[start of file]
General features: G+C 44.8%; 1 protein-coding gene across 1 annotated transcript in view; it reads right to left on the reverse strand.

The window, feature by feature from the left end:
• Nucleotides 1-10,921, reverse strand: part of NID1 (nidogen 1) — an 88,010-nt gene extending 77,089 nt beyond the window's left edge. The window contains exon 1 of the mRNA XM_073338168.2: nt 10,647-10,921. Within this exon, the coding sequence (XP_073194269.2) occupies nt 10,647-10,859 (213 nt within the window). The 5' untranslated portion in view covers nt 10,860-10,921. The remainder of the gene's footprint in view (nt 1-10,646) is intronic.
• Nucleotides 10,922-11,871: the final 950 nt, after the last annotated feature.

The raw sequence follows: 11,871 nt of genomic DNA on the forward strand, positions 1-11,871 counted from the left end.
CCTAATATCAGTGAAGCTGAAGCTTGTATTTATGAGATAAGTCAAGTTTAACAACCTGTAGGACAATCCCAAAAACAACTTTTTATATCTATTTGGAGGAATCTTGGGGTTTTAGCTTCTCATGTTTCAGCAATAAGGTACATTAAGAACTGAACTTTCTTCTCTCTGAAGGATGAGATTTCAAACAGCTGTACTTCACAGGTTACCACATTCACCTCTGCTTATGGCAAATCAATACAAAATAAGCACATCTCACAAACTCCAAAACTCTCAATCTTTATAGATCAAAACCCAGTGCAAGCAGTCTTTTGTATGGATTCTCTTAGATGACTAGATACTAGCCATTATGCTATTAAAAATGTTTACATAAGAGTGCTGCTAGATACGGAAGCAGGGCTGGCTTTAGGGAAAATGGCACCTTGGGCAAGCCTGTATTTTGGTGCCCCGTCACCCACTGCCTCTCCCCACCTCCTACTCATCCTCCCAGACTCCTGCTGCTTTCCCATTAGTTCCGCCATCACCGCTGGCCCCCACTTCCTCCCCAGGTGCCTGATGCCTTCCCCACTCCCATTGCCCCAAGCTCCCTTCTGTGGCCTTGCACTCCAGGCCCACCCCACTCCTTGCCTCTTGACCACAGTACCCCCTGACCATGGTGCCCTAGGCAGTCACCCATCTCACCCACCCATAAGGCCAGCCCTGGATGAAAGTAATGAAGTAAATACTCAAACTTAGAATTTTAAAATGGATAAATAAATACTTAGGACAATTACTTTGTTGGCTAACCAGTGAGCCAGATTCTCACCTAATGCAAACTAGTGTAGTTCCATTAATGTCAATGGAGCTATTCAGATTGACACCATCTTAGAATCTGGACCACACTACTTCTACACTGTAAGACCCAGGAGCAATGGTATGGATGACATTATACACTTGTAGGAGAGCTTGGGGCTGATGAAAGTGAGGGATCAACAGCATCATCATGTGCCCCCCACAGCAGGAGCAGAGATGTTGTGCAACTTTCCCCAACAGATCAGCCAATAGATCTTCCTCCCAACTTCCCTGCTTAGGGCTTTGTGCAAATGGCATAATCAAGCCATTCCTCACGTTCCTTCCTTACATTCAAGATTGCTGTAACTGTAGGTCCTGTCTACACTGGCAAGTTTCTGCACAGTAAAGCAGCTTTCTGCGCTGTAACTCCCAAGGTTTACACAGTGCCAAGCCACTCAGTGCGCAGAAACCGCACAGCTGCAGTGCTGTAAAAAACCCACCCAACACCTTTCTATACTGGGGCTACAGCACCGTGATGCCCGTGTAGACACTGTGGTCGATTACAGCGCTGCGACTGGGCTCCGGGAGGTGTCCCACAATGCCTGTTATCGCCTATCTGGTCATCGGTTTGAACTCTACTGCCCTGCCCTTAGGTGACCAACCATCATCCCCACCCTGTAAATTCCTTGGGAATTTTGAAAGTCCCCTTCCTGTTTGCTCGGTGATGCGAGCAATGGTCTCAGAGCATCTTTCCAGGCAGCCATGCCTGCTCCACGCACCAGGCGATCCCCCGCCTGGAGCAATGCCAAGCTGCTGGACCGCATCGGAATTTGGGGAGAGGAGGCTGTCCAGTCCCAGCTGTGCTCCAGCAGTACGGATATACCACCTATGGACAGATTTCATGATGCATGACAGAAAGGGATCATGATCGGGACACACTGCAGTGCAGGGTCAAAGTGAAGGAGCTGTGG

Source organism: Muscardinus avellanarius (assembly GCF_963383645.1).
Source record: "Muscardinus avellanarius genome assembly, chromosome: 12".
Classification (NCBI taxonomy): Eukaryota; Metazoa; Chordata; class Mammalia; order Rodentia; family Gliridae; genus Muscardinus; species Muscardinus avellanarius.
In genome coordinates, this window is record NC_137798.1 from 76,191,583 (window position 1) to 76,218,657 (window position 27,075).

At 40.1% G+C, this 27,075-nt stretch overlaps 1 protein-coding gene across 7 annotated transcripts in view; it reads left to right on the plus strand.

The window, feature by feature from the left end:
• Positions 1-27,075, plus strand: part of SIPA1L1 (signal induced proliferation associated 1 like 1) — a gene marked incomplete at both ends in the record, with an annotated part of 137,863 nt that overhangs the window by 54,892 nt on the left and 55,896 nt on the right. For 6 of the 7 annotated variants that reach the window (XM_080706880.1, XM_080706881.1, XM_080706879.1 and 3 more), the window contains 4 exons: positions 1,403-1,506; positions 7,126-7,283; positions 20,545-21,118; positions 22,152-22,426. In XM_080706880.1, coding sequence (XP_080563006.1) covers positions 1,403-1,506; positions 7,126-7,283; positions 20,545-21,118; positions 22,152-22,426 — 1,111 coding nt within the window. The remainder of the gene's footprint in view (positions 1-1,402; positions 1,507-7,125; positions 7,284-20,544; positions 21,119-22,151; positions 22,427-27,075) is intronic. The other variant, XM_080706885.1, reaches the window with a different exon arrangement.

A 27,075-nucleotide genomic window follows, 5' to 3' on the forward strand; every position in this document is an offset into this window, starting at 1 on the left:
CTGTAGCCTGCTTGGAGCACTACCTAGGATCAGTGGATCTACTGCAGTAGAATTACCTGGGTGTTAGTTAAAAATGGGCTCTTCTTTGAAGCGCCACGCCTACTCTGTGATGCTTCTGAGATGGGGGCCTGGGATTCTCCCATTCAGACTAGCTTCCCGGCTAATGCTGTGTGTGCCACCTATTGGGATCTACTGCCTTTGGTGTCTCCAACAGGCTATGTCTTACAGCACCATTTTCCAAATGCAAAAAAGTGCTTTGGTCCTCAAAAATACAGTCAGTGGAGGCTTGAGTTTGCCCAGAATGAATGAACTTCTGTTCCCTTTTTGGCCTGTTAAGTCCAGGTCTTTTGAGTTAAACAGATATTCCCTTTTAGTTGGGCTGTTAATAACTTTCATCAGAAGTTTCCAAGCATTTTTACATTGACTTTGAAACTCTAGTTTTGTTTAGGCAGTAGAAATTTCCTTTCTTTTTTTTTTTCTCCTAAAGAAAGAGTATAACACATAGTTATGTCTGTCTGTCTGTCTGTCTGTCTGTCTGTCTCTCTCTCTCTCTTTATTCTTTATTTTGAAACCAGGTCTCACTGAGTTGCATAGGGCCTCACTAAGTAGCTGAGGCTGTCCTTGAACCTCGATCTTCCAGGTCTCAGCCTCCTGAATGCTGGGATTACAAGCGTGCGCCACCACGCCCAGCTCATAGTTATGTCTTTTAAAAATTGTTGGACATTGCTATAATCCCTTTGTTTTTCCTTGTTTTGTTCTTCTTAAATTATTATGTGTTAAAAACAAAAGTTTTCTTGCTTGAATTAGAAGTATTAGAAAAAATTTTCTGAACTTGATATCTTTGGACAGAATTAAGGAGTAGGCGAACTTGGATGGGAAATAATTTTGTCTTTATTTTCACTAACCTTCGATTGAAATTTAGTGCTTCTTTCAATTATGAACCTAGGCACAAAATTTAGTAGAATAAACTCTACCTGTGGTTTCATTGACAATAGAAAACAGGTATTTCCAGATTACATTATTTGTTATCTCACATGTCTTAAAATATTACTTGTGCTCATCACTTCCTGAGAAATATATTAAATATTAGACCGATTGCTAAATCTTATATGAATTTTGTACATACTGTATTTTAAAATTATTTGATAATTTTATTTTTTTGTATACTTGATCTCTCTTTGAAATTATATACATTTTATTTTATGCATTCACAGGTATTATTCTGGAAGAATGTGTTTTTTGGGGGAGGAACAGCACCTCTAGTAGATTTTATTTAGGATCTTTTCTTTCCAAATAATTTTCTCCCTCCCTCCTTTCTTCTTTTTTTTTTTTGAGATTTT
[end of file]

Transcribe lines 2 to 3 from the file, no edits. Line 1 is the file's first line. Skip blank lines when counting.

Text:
The window, feature by feature from the left end:
• Nucleotides 1-10,921, reverse strand: part of NID1 (nidogen 1) — an 88,010-nt gene extending 77,089 nt beyond the window's left edge. The window contains exon 1 of the mRNA XM_073338168.2: nt 10,647-10,921. Within this exon, the coding sequence (XP_073194269.2) occupies nt 10,647-10,859 (213 nt within the window). The 5' untranslated portion in view covers nt 10,860-10,921. The remainder of the gene's footprint in view (nt 1-10,646) is intronic.